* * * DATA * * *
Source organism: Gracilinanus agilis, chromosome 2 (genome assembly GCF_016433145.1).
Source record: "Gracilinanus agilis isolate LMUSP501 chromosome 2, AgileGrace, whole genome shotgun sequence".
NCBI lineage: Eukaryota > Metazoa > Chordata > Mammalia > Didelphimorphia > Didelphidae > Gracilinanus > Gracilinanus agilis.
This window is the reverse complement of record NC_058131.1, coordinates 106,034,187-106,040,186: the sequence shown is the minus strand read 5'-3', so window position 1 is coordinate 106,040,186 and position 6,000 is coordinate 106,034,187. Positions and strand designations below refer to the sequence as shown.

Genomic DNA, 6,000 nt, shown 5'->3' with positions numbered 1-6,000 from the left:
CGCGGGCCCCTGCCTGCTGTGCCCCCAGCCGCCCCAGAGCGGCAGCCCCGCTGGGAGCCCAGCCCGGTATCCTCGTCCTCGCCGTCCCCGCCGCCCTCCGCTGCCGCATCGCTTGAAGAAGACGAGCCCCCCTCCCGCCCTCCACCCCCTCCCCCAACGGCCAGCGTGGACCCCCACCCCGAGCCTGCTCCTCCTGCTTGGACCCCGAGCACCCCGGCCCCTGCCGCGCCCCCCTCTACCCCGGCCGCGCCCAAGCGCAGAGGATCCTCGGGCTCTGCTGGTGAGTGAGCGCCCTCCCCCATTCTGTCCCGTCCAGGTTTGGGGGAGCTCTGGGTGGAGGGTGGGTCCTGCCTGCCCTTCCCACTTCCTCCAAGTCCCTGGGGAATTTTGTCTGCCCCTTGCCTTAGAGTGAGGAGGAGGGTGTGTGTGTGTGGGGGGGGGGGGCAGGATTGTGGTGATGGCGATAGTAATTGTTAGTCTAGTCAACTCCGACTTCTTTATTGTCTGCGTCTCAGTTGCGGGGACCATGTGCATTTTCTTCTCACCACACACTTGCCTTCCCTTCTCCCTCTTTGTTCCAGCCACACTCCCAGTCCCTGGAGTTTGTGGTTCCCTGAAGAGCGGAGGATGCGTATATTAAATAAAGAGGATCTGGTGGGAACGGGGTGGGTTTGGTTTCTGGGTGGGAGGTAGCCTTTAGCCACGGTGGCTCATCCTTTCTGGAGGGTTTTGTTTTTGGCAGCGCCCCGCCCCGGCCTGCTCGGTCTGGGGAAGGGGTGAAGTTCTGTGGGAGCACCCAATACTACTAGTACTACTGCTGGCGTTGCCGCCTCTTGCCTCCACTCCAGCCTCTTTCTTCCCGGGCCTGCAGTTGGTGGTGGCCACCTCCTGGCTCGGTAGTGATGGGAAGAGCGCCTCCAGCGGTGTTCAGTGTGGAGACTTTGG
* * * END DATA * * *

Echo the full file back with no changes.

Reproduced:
Source organism: Gracilinanus agilis, chromosome 2 (genome assembly GCF_016433145.1).
Source record: "Gracilinanus agilis isolate LMUSP501 chromosome 2, AgileGrace, whole genome shotgun sequence".
NCBI lineage: Eukaryota > Metazoa > Chordata > Mammalia > Didelphimorphia > Didelphidae > Gracilinanus > Gracilinanus agilis.
This window is the reverse complement of record NC_058131.1, coordinates 106,034,187-106,040,186: the sequence shown is the minus strand read 5'-3', so window position 1 is coordinate 106,040,186 and position 6,000 is coordinate 106,034,187. Positions and strand designations below refer to the sequence as shown.

Genomic DNA, 6,000 nt, shown 5'->3' with positions numbered 1-6,000 from the left:
CGCGGGCCCCTGCCTGCTGTGCCCCCAGCCGCCCCAGAGCGGCAGCCCCGCTGGGAGCCCAGCCCGGTATCCTCGTCCTCGCCGTCCCCGCCGCCCTCCGCTGCCGCATCGCTTGAAGAAGACGAGCCCCCCTCCCGCCCTCCACCCCCTCCCCCAACGGCCAGCGTGGACCCCCACCCCGAGCCTGCTCCTCCTGCTTGGACCCCGAGCACCCCGGCCCCTGCCGCGCCCCCCTCTACCCCGGCCGCGCCCAAGCGCAGAGGATCCTCGGGCTCTGCTGGTGAGTGAGCGCCCTCCCCCATTCTGTCCCGTCCAGGTTTGGGGGAGCTCTGGGTGGAGGGTGGGTCCTGCCTGCCCTTCCCACTTCCTCCAAGTCCCTGGGGAATTTTGTCTGCCCCTTGCCTTAGAGTGAGGAGGAGGGTGTGTGTGTGTGGGGGGGGGGGGCAGGATTGTGGTGATGGCGATAGTAATTGTTAGTCTAGTCAACTCCGACTTCTTTATTGTCTGCGTCTCAGTTGCGGGGACCATGTGCATTTTCTTCTCACCACACACTTGCCTTCCCTTCTCCCTCTTTGTTCCAGCCACACTCCCAGTCCCTGGAGTTTGTGGTTCCCTGAAGAGCGGAGGATGCGTATATTAAATAAAGAGGATCTGGTGGGAACGGGGTGGGTTTGGTTTCTGGGTGGGAGGTAGCCTTTAGCCACGGTGGCTCATCCTTTCTGGAGGGTTTTGTTTTTGGCAGCGCCCCGCCCCGGCCTGCTCGGTCTGGGGAAGGGGTGAAGTTCTGTGGGAGCACCCAATACTACTAGTACTACTGCTGGCGTTGCCGCCTCTTGCCTCCACTCCAGCCTCTTTCTTCCCGGGCCTGCAGTTGGTGGTGGCCACCTCCTGGCTCGGTAGTGATGGGAAGAGCGCCTCCAGCGGTGTTCAGTGTGGAGACTTTGG